Of course, you may feel seriously threatened by such magnified scrutiny of what you have written. It is difficult to see your words excised, and what you thought was muscle to the body of your prose, cut away. It hurts like a rending of flesh. It is, in fact, the best thing that could happen. You should learn from the experience and become a better writer for it. It is very important that you do not respond in anger and a spirit of dismissal. Do your very best to receive any criticism in the most positive light. No, it isn't easy, but it could mean the difference between improving or spinning in the deepening rut of repeated mistakes

September 22, 2018 at 6:48pm
September 22, 2018 at 6:48pm

Making mistakes in this life is part and parcel of being human. Everyone makes mistakes. Some are harmless enough, while others can cost more than you are able to pay. Wouldn't it be a sweet life if we could sail through with a spotless ledger? Unfortunately, such is not a part of our reality.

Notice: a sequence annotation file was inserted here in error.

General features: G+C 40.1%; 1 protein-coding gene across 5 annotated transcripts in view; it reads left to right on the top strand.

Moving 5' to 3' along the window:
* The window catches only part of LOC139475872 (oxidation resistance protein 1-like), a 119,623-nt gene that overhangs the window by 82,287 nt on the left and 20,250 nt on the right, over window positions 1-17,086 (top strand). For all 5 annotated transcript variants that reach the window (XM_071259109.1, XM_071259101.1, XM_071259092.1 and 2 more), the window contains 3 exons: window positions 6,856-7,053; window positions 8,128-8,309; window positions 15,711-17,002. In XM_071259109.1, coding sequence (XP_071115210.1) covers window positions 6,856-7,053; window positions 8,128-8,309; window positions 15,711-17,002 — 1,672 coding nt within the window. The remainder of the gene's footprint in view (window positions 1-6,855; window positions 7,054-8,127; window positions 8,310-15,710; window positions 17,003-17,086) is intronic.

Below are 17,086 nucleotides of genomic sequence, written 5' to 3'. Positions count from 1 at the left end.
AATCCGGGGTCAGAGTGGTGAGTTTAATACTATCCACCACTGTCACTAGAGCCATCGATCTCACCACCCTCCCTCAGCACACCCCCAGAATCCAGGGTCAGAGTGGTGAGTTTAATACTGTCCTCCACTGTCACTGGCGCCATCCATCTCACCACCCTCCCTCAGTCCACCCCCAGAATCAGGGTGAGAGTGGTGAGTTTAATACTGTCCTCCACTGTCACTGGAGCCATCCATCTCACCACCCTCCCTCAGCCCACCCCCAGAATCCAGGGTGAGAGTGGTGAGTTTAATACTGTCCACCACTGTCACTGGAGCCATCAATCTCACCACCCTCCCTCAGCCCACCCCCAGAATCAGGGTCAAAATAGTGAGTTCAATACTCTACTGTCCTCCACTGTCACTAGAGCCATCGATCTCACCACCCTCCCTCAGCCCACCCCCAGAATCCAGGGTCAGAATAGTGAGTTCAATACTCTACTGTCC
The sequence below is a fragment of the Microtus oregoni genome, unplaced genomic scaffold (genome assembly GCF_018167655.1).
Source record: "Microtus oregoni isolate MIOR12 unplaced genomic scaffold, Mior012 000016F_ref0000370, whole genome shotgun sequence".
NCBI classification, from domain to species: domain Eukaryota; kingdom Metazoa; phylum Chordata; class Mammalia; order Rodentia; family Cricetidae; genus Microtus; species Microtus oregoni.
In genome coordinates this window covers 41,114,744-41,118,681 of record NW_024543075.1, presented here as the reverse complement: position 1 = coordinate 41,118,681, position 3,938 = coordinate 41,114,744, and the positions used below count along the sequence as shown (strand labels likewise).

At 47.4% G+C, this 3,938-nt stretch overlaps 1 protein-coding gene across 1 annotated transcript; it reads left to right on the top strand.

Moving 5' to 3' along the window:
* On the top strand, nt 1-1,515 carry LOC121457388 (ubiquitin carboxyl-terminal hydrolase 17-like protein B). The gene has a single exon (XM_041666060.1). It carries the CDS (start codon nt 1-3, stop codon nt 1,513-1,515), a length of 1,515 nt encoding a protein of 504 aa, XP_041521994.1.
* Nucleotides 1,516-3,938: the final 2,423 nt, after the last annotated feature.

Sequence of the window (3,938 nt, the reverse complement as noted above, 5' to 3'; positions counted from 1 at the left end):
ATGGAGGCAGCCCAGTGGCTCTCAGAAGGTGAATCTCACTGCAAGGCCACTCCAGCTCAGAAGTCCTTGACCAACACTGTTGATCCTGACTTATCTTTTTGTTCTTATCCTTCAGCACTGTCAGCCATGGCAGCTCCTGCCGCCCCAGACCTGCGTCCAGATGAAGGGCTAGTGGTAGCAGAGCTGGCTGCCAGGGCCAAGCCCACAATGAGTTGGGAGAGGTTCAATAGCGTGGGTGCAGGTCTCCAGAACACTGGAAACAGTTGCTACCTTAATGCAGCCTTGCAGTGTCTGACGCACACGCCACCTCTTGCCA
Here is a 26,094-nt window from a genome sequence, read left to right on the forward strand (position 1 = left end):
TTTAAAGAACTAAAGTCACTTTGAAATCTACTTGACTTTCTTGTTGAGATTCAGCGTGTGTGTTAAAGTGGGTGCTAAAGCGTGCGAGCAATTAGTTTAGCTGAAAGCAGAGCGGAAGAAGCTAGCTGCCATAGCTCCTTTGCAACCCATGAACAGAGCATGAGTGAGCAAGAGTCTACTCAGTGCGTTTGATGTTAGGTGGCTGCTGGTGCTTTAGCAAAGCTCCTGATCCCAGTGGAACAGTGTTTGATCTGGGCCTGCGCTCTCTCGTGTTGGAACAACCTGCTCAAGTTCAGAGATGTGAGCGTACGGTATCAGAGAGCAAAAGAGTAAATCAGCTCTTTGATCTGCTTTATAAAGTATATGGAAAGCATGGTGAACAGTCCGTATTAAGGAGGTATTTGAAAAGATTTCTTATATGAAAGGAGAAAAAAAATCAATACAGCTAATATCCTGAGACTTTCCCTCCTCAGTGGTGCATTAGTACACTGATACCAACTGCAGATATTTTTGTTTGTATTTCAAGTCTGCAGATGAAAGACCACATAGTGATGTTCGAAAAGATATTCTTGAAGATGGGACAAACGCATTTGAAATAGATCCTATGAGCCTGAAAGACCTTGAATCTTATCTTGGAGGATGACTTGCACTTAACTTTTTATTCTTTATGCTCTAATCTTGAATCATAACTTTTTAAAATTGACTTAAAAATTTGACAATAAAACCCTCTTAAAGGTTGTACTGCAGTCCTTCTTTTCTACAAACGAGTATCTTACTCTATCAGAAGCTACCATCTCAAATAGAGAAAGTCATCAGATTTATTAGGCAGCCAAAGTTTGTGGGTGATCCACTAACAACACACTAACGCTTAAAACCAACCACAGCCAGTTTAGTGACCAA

Now, it is one thing to make mistakes and quite another to forgive one's self for having made them. The truth of the matter is, we should all give ourselves a break. Who among us has not done something that, in hindsight we wonder how we could have done. We look back and realize how foolish it was of us. That is usually the point at which we begin our recriminations.

In most situations the best thing - and sometimes the most difficult thing - is to own up to the mistake and go on from there. We shouldn't beat ourselves up about it. It's easy to say that we shouldn't be so hard on ourselves, but, for many of us, our self-chastisement had it beginnings in our youth. The problem is, we had no understanding that we were being set up for lifelong self-ridicule.

The danger for many is that self-slamming can cause low self-esteem and a constant fear of rejection. For a writer, such existing conditions can be most crippling. They can even go so far as to stop writing dead in its tracks.

Now then, step out into the light. Take all criticism with a little salt. Keep and learn from what is of value. Harsh raillery, set aside. Learn from the good and the bad. Most of all, don't expect that you will always get it right.